Tuesday, November 15, 2016

mini-Kus! of the Week #4: Disa Wallander, Zane Zlemesa, Terhi Ekebom

mini-Kus! #28: Collector, by Zane Zlemesa. This is an interesting example of non-narrative drawings and collage about a photographer who is obsessed with collecting photos of his customers. What's interesting about the comic, as I interpreted it, is that we're not just seeing his work, we're literally seeing the world from his perspective. It's a world of flashes of light, color patterns, lenses, variations on form, shape, color and shadow, and above all else, the faces of those who fascinate him. There's not a narrative in a panel-to-panel or even page-to-page sense, but the accumulation of images adds up to something if one considers it to be the byproduct of the photographer going about his day, in a visual stream-of-consciousness style. It's an immersive comic that demands that the reader not just pay attention to each page, but to think about how the pages might connect.

mini-Kus! #29: Remember This?, by Disa Wallander. This is a playful but still deadly serious story about the relationship between memory and identity. On the left hand side of each page, we see scribbled plants drawn in red colored pencil, with commentary that's either from the artist or the plants (or some combination thereof). On the right hand side, there are lightly-scrawled figures with a light purple wash who are making comments of their own, most of the clueless variety. The plants are drawn on the page as a way of remembering them, and Wallander posits the idea that without memory, we have no identity. Furthermore, without being remembered by others, our identity similarly is fragile. Without making conscious connections, our own narratives are written on the wind, and it's no accident that this is a story that's been drawn and written down--a permanent record of considering this potentiality of self. What makes this comic so effective and funny is the buffoonish nature of the people on the right-hand side, who babble about drinking "until I couldn't remember my own face". All they can do is confusedly look at the plants and not understand why they're there, until they abandon that project to get further away from identity in the ontological sense. That is, the less authentic their actions (and the less they try to make real connections), the more ephemeral their real sense of being. It's a remarkable little comic, perfectly integrating idea and image in a highly effective style.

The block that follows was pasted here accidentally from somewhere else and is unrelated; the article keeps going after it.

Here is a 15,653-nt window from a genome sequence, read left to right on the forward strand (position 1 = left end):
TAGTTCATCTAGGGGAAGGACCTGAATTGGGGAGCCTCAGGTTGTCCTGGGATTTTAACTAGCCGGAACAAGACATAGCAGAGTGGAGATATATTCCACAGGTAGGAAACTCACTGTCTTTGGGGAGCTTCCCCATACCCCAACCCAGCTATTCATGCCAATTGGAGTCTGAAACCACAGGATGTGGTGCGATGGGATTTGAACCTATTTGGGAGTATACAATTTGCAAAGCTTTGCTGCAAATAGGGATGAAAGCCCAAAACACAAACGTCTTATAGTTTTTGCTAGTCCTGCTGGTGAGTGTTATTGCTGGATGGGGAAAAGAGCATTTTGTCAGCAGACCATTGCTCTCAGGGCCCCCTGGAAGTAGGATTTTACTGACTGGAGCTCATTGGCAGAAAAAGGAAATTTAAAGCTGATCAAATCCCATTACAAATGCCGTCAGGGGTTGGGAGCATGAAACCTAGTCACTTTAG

mini-Kus! #30: Logbook, by Terhi Ekebom. This is a horror comic whose threat initially feels ephemeral and eventually becomes all-encompassing. It's all the more frightening because the threat, succumbing to a darkness that doesn't just envelop a person, it scratches them out, feels like a metaphor. It could represent a kind of toxicity when a person is beset by mental illness or addiction, or has become abusive. Regardless, in this isolated house in the ocean (shades of Dan Clowes' David Boring), a cure is attempted in the form of light from plant-like ocean pods, to no effect. The two women who are the comic's protagonists have to escape the spread of the darkness in a boat, with the final panel a chilling indicator that all hope was lost. Finish cartoonist Ekebom makes extensive use of colored pencil, eschewing line in many instances in favor of having color both tell the story and add shading. This was one of the best mini-Kus! comics I've read in the series, both in terms of the power of its storytelling as well as the way it packs a lot of in very few pages. It was just the right length to reveal its threat, generate hope for a cure, and then reveal just how doomed its protagonists were.

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